Turkey: When a coup doesn’t de­stroy a mar­ket

Financial Mirror (Cyprus) - - FRONT PAGE - By Paul Au­sick

When told of a failed coup and a round of thou­sands of ar­rests of mil­i­tary, gov­ern­ment and civil­ian peo­ple, most in­vestors might just as­sume that the lo­cal stock mar­ket would be crushed. Re­ports of close to 300 deaths also cir­cu­lated and ar­rests are still be­ing made. Mar­kets hate un­cer­tainty, and the po­ten­tial ouster of an elected gov­ern­ment has to rank up at the high­est points of un­cer­tainty. Still, the failed coup in Turkey some­how is be­ing at least some­what dis­counted, com­pared with other coups and rev­o­lu­tions.

iShares MSCI Turkey (NYSEMKT: TUR) was last seen down 7.8% at $38.35, ver­sus a 52-week range of $33.15 to $46.42. It had $363 mil­lion in as­sets as of July 15. That is based on 8.55 mil­lion shares, and its av­er­age daily vol­ume is un­der 400,000 shares.

The Turk­ish In­vest­ment Fund Inc. (NYSE: TKF) was last seen down 7.8% at $8.22, ver­sus a 52-week range of $7.05 to $9.74. This closed-end mu­tual fund dates all the way back to 1988 and is ad­vised and run by Mor­gan Stan­ley. The fund has an av­er­age daily share trad­ing vol­ume that is far smaller, close to 17,500 shares.

Turk­cell Iletisim Hizmet­leri A.S. (NYSE: TKC), the Turk­ish wire­less and tele­com player op­er­at­ing in Turkey and nearby na­tions, was last seen down 5.3% at $9.06. Turk­cell has a 52-week range of $7.71 to $11.71, and its av­er­age daily trad­ing vol­ume is close to 300,000 shares on the New York Stock Ex­change.

The Turk­ish lira was last seen down less than 2%, but that had been far worse over the week­end and ear­lier on Mon­day. Other coups and rev­o­lu­tions have been much more harsh in the af­ter­math.

Per­haps, this one is dif­fer­ent be­cause the coup failed, and mar­kets often treat an un­pop­u­lar sit­u­a­tion bet­ter than an un­known sit­u­a­tion.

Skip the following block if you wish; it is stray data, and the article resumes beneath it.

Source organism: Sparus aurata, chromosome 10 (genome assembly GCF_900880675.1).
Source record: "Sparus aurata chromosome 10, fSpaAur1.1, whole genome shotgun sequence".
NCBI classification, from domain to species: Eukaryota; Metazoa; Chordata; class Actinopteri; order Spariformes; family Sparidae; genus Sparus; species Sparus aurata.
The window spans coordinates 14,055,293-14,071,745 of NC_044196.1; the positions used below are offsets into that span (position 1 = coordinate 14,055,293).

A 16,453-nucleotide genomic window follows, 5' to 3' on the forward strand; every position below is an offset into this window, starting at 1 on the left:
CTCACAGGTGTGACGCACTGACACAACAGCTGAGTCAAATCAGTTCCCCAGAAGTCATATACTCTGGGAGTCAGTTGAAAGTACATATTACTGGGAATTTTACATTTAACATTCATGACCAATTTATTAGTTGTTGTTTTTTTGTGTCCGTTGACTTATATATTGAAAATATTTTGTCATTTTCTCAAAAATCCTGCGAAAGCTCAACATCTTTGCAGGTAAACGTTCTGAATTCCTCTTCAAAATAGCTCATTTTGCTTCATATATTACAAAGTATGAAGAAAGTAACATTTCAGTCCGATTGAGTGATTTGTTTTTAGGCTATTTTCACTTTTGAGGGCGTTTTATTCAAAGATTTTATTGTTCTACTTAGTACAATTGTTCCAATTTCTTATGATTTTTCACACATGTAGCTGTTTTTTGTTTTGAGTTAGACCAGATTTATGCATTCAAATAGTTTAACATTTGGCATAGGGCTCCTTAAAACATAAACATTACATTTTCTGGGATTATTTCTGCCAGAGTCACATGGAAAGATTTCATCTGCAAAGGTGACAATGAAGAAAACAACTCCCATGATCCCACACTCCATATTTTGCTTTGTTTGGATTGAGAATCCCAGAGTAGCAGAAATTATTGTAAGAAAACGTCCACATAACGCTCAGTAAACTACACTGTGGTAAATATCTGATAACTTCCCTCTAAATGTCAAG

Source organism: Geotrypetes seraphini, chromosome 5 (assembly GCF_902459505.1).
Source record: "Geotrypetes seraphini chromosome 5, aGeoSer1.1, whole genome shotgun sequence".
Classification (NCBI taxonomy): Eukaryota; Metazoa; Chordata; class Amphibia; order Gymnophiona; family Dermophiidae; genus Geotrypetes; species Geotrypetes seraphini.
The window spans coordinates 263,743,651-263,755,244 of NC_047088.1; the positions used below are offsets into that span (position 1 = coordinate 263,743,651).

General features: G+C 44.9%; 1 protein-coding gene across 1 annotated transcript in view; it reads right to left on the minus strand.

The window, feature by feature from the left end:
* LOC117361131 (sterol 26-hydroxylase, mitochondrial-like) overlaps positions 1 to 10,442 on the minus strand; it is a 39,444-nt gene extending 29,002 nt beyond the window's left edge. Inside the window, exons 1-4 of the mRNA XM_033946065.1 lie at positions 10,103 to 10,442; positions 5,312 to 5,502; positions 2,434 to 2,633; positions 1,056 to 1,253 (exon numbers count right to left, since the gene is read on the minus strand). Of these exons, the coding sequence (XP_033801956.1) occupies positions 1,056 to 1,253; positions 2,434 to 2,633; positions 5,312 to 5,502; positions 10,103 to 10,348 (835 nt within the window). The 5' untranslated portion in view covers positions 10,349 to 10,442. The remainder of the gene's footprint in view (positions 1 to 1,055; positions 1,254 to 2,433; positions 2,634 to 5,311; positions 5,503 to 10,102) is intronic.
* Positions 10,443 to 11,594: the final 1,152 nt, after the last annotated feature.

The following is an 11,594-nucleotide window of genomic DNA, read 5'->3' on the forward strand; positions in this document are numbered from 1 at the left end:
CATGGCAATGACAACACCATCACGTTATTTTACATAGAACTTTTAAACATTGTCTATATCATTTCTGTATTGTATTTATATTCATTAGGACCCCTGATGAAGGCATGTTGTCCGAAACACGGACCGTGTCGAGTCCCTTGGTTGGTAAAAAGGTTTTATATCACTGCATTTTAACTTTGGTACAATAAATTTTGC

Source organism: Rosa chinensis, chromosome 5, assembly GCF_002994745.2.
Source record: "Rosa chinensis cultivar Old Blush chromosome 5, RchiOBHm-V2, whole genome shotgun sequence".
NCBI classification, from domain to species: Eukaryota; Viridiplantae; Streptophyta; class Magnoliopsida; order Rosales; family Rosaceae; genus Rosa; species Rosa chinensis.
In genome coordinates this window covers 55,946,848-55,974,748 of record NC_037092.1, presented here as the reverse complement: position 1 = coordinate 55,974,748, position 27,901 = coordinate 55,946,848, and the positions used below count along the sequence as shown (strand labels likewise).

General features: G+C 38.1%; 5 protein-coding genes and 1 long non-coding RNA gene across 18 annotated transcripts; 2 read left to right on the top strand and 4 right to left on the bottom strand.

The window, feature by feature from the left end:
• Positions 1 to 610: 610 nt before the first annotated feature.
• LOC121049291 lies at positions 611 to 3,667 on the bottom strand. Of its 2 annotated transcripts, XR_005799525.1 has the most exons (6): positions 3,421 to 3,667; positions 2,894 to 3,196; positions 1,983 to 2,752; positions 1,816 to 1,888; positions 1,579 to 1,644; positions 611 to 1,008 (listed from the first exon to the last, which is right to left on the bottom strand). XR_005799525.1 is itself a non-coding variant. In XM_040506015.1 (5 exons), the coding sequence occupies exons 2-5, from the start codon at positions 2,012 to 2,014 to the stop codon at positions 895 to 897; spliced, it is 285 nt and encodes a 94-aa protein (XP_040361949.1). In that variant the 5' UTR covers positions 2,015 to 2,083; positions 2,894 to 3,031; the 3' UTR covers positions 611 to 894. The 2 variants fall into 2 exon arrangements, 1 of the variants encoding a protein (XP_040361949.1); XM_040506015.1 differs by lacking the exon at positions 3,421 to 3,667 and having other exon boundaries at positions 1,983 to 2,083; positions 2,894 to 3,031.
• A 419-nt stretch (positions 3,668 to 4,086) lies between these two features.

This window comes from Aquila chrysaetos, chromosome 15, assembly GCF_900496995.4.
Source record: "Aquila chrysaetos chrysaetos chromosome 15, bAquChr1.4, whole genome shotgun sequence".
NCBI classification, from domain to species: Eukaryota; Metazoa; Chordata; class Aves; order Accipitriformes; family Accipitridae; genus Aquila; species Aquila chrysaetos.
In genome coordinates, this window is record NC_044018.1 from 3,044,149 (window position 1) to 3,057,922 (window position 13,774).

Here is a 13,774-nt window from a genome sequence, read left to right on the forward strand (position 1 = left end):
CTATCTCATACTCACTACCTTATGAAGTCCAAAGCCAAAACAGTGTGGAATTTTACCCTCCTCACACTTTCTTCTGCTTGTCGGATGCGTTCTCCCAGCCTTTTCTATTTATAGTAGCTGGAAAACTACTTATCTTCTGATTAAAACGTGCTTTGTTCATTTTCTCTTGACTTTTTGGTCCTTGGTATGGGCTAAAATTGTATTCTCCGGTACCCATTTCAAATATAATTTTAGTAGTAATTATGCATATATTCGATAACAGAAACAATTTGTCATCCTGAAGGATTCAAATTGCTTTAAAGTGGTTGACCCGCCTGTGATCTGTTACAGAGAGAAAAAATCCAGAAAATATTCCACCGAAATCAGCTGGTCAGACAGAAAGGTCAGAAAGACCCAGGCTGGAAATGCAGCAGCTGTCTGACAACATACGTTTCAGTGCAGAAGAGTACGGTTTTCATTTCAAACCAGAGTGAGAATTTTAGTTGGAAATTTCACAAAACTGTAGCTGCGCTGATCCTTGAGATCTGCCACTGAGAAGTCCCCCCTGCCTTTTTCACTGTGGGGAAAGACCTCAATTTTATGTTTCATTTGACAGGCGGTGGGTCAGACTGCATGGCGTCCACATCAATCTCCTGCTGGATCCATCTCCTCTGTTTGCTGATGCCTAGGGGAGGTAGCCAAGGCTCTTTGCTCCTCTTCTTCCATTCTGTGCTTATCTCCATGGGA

VanEck Vec­tors Egypt ETF (NYSEMKT: EGPT) cratered dur­ing the rev­o­lu­tion in Egypt in 2011. Many of the un­der­ly­ing com­pa­nies were limit down af­ter reopen­ing, and the ex­change traded fund acted like a price-dis­cov­ery mech­a­nism be­cause new units were un­able to be cre­ated and the mar­kets were closed on a lo­cal level.

24/7 Wall St. wanted to see what else was be­ing said, for in­stance by the rat­ings agen­cies on how they see Turkey now. Fitch Rat­ings said:

“The at­tempted coup in Turkey (BBB/Sta­ble) and the au­thor­i­ties’ re­ac­tion high­light po­lit­i­cal risks to the coun­try’s sov­er­eign credit pro­file. Whether this trans­lates into sov­er­eign rat­ings pres­sure will de­pend on the ex­tent to which the gov­ern­ment’s re­ac­tion deep­ens po­lit­i­cal di­vi­sions and weak­ens in­sti­tu­tional in­de­pen­dence. This could un­der­mine pol­icy co­her­ence and heighten the risks that ex­ter­nal fi­nanc­ing stresses ma­te­ri­alise. … Our next sched­uled sov­er­eign rat­ing re­view is due on 19 Au­gust.”

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